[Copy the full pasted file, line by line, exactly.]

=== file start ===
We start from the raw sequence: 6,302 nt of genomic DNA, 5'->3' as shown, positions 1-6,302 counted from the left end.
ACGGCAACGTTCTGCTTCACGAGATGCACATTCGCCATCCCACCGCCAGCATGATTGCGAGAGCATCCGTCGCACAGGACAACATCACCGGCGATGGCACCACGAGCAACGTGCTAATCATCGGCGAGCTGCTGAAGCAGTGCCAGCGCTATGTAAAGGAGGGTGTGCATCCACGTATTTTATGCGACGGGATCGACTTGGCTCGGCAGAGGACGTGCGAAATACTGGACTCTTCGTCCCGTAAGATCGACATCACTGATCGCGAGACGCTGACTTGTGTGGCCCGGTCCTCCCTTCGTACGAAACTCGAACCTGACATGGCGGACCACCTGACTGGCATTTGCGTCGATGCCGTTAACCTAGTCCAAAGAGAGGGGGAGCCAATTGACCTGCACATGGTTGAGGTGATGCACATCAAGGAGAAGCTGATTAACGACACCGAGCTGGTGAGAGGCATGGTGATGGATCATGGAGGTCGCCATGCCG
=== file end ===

We start from the raw sequence: 6,302 nt of genomic DNA, 5'->3' as shown, positions 1-6,302 counted from the left end.
ACGGCAACGTTCTGCTTCACGAGATGCACATTCGCCATCCCACCGCCAGCATGATTGCGAGAGCATCCGTCGCACAGGACAACATCACCGGCGATGGCACCACGAGCAACGTGCTAATCATCGGCGAGCTGCTGAAGCAGTGCCAGCGCTATGTAAAGGAGGGTGTGCATCCACGTATTTTATGCGACGGGATCGACTTGGCTCGGCAGAGGACGTGCGAAATACTGGACTCTTCGTCCCGTAAGATCGACATCACTGATCGCGAGACGCTGACTTGTGTGGCCCGGTCCTCCCTTCGTACGAAACTCGAACCTGACATGGCGGACCACCTGACTGGCATTTGCGTCGATGCCGTTAACCTAGTCCAAAGAGAGGGGGAGCCAATTGACCTGCACATGGTTGAGGTGATGCACATCAAGGAGAAGCTGATTAACGACACCGAGCTGGTGAGAGGCATGGTGATGGATCATGGAGGTCGCCATGCCG